Friday January 31, 2003 Homily by Fr. Robert Altier   Third Week in Ordinary Time

 

Reading (Hebrews 10:32-39)   Gospel (St. Mark 4:26-34)

 

 

In the first reading, Saint Paul tells us that first we need to have endurance to do the Will of God and to receive what He has promised – and that endurance is going to be tested; God is going to find out if we are going to be faithful, if we are going to endure – and he tells us, “We are not among those who draw back and perish, but among those who have faith and will possess life.” Now when we look at the parable Jesus uses in the Gospel reading today, He talks about the mustard seed: the smallest of seeds, but when it is planted it grows to become the largest of shrubs; or the seed that is planted in the ground and the farmer knows not how it happens that the wheat comes up, but he watches night and day: First it springs up, then it has the ear, and then finally the wheat within the ear. So we see that, day after day and night after night, the farmer has to watch as the plant grows little by little, waiting for the time when the harvest is ripe. Or the person who plants the mustard seed and puts a tiny little seed in the ground, but before it will be full-grown, has to wait for quite a while. The same is true within each one of us. If you think about that mustard shrub, because it is not going to become fully grown in one season like the wheat will, it is going to have to endure the drought of the summertime in Israel and it will have to endure also the rainy season when it will be almost flooded out; it will have to survive all of those difficult times.

 

Saint Paul also tells these people that they have endured a great contest of suffering. They were publicly exposed to abuse and to affliction. They at other times associated themselves with others who were being so treated. They joined the sufferings of those in prison and even accepted joyfully the confiscation of their property. This is the exact same kind of thing that Our Lord is speaking of in the Gospel. There are seasons of drought. There are seasons where we feel like we are being flooded. There are other seasons where we grow rather peacefully. And through it all, we grow stronger and we demonstrate our endurance. If we were not going to be able to endure, we would have died in the drought or we would have died in the flood. But it is only those plants that are able to survive those difficult times that are going to be strong and healthy to be able to survive for the long run, to be among those that do not draw back and perish, but rather among those who have faith and possess life.

 

That is the way we need to be. The Lord allows these various trials to test us, to strengthen us, to prove us in what it is that we are about. He has planted that seed of faith within us, and it is growing in a way that we do not understand through all the difficulties and trials of life, as well as in the good times. It is an interesting thing for us that some people in the midst of difficulties turn to God in prayer; and some people in the midst of difficulties fall away from God. Some people, when everything is going well, set up a good prayer life; and other people, when everything is going well, think that they do not need God anymore and they stop praying. And so God allows both in our lives in order to help us to know our own weaknesses, in order that that seed is going to grow in good times and in bad times so that our faith will endure, that it will continue to grow stronger in a way that we do not understand.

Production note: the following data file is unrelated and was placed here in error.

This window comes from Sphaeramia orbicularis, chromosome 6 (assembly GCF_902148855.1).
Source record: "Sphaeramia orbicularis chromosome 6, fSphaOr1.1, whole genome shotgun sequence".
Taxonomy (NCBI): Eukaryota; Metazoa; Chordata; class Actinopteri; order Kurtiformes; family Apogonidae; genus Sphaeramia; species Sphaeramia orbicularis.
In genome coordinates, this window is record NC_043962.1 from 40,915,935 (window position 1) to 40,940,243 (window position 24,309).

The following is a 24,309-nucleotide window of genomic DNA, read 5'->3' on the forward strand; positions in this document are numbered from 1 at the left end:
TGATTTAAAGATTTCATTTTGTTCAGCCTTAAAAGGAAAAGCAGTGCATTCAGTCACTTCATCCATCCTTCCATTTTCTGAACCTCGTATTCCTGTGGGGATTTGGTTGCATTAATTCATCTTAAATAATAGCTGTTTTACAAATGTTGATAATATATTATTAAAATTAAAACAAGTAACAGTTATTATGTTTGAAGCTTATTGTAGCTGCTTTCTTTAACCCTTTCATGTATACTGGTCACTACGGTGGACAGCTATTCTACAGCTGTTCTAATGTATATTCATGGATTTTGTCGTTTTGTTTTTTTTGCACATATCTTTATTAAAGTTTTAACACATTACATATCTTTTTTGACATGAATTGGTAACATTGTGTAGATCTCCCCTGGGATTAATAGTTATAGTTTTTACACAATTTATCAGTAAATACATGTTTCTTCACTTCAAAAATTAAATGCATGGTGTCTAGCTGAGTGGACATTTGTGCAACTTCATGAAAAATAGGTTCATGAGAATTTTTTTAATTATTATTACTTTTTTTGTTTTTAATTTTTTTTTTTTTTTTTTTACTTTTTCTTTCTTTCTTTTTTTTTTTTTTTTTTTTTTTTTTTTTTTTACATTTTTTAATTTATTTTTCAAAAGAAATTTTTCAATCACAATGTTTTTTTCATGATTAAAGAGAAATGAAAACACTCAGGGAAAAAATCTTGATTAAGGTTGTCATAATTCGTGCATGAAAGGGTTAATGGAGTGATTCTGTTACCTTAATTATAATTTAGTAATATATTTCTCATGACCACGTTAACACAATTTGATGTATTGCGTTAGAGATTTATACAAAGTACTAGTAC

Just like the farmer did not understand how the seed was going to grow and how the land was going to produce the fruit, we do not understand how God is going to be working in our soul. What we do know is that He is at work and that seed of faith is growing; it may not yet be fully ripe, but it is growing, it is developing, it is ripening – and it is happening the way that God chooses for it to happen. What we need is to remain faithful, to endure in the good times as well as in the difficult times, to not pull back no matter what happens to us but to remain faithful to the Lord, to accept the afflictions and the sufferings – even joyfully, as Saint Paul says – because our sights should be focused somewhere else, that is, on the glory of Heaven to which we are called, which is assured by our faith. But that faith needs to be demonstrated, and it is demonstrated only through the struggles, the trials, and the tribulations of this life.

 

As we go through the various difficulties of life, that is what we need to keep in mind: that these things are there happening to us for a purpose in order to show that faith, to demonstrate it, to test it, and to prove it so that we will be able to be confident on the Day of Judgment knowing that we have survived the period of trial and that we have remained faithful. That is what Saint Paul was able to say at the end of his life, and if we remain faithful, we too will be able to say it at the end of our lives: that we have remained faithful, that we have not drawn back, that we have not perished, but rather that we are among those who have faith and will possess eternal life.

 

*  This text was transcribed from the audio recording of a homily by Father Robert Altier with minimal editing.